The $46 Gold Vape Pen on The New York Times’ holiday gift guide falls into the style category. Here, according to the description, is why: “Svelte enough to fit into a clutch or pocket, this vaporizer may steal attention from the user’s holiday outfit.”

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You could go for the $195 fringe leather gloves or the $225 Cynthia Rowley Flask Bangle. Under the home section, there’s a pretty cool Fuji ice cube mold for $15.

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Last year’s list had some fun stuff, too, like the swim shorts with tiny swimmers all over them, or the herbal advent calendar. Even if you’re not going to buy any of the things on this year’s list, check out the intro video, (I swear that wrapping paper is dancing.)

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It matters how Rolling Stone reported its UVA rape story

Good morning. Here are 10 media stories.

  1. Rolling Stone story causes the wrong kind of unease

    Sabrina Rubin Erdely's story finally got UVA's administration to deal with campus sexual assault. But if it "turns out to be a hoax, it is going to turn the clock back on their thinking 30 years,” Caitlin Flanagan tells Allison Benedikt and Hanna Rosin. They found Jackie, the main character of Erdely's story, who "had already been interviewed by the Washington Post for a story that has not yet run." (Slate) | If the men Jackie accuses of rape "were being cited in the story for mere drunkenness, boorish frat-boy behavior or similar collegiate misdemeanors, then there’d be no harm in failing to secure their input," Erik Wemple writes. "The charge in this piece, however, is gang rape, and so requires every possible step to reach out and interview them, including e-mails, phone calls, certified letters, FedEx letters, UPS letters and, if all of that fails, a knock on the door.

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Rolling Stone didn’t contact the men it accused of rape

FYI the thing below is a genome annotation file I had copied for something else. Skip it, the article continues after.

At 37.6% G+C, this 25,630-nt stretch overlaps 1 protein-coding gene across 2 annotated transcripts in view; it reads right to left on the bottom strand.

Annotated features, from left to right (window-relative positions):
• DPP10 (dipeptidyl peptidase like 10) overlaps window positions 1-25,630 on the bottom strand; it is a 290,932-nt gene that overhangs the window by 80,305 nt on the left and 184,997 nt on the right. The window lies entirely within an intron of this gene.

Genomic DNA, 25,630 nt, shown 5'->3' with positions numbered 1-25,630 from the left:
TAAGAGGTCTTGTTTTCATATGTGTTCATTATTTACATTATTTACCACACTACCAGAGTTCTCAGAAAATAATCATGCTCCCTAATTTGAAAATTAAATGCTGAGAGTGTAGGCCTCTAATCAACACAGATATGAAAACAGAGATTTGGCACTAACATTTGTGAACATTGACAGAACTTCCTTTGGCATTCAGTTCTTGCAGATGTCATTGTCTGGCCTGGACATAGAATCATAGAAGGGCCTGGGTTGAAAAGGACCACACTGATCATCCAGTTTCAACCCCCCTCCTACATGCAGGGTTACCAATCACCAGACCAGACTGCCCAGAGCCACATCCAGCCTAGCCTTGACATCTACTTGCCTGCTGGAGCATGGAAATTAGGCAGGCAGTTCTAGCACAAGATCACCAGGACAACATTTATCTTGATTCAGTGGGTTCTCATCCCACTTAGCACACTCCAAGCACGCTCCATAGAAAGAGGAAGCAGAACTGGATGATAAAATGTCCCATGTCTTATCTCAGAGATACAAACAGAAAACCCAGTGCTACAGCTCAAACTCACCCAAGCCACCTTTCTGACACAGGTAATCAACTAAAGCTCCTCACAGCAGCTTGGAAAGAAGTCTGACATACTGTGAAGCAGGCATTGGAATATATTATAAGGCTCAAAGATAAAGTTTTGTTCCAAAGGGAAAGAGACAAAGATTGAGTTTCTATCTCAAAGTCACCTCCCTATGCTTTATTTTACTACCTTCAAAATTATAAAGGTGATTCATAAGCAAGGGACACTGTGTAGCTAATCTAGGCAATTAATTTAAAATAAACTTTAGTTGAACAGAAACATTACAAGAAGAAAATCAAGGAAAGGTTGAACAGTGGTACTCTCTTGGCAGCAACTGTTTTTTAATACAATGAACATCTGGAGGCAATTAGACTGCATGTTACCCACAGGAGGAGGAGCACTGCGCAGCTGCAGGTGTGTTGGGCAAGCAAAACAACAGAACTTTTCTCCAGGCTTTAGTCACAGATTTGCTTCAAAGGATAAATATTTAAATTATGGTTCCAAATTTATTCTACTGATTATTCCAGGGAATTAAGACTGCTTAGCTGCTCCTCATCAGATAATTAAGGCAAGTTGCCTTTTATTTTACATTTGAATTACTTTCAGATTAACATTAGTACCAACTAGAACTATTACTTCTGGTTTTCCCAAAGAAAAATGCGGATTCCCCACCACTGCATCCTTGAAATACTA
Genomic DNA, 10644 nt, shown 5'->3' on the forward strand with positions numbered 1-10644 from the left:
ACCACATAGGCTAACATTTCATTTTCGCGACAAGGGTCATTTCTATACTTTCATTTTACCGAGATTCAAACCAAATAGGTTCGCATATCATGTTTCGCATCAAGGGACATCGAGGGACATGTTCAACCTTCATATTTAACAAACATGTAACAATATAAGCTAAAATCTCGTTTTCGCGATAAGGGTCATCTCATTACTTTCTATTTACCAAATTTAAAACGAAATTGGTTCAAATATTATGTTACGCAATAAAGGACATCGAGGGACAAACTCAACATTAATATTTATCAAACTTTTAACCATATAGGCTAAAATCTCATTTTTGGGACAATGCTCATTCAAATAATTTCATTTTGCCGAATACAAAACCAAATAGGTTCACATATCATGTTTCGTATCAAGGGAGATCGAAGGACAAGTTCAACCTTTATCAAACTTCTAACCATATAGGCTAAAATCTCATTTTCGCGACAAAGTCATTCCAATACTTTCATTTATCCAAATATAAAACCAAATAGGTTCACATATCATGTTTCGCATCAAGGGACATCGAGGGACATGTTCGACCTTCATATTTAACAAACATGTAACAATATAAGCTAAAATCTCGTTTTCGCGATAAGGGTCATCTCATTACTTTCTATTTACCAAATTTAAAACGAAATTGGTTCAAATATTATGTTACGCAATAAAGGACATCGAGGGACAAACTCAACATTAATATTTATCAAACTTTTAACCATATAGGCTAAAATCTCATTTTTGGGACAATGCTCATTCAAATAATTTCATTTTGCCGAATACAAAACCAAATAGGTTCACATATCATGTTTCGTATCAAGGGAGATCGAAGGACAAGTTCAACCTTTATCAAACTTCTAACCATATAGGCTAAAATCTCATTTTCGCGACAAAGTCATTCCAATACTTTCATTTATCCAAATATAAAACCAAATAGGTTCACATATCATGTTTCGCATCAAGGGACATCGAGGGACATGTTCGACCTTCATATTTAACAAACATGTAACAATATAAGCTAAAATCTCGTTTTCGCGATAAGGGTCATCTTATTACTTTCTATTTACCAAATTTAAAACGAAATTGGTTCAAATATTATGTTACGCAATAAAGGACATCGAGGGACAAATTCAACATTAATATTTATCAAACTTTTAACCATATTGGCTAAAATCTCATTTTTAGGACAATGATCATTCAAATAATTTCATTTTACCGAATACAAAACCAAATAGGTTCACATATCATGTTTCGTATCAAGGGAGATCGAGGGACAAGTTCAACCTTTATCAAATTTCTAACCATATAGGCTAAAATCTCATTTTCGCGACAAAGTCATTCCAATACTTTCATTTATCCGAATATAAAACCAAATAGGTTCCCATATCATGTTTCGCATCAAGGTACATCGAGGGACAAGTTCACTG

Good morning. Here are 10 media stories.

  1. Why didn’t Rolling Stone contact frat boys it accused of rape?

    Sabrina Rubin Erdely told Slate she "reached out" in "multiple ways" to the guys in her blockbuster UVA story and instead spoke with a local fraternity president and a national representative. “I’m satisfied that these guys exist and are real," Rolling Stone editor Sean Woods tells Paul Farhi. We knew who they were.” Erdely tells Farhi, "by dwelling on this, you’re getting sidetracked." (WP) | If an article "plays to rather than challenges your biases, you should subject it to tougher scrutiny," Judith Shulevitz writes about Erdely's account of the rape of a main character named Jackie. "What we don't know is whether every detail of Jackie's story, as told to Rolling Stone, is true; by not contacting the alleged rapists, Erdely opened the article up to questions." (TNR)

  2. More NYT buyout names trickle out

    Interactive news desk editor Lexi Mainland and photographer Fred R.

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Who is taking NYT buyouts?

Dec. 1 was New York Times’ employees’ deadline to apply for one of the 100 buyouts the company offered.

Sports reporter Barry Bearak confirms to Poynter he’s applied for the buyout. Edward Wyatt in the Times’ Washington, D.C., bureau tells Poynter he’s applied. Ron Wertheimer, on the Culture desk, says he is retiring as part of the buyout. Fellow Culture deskers David DeWitt, Christopher Phillips and Ray Cormier say they have applied.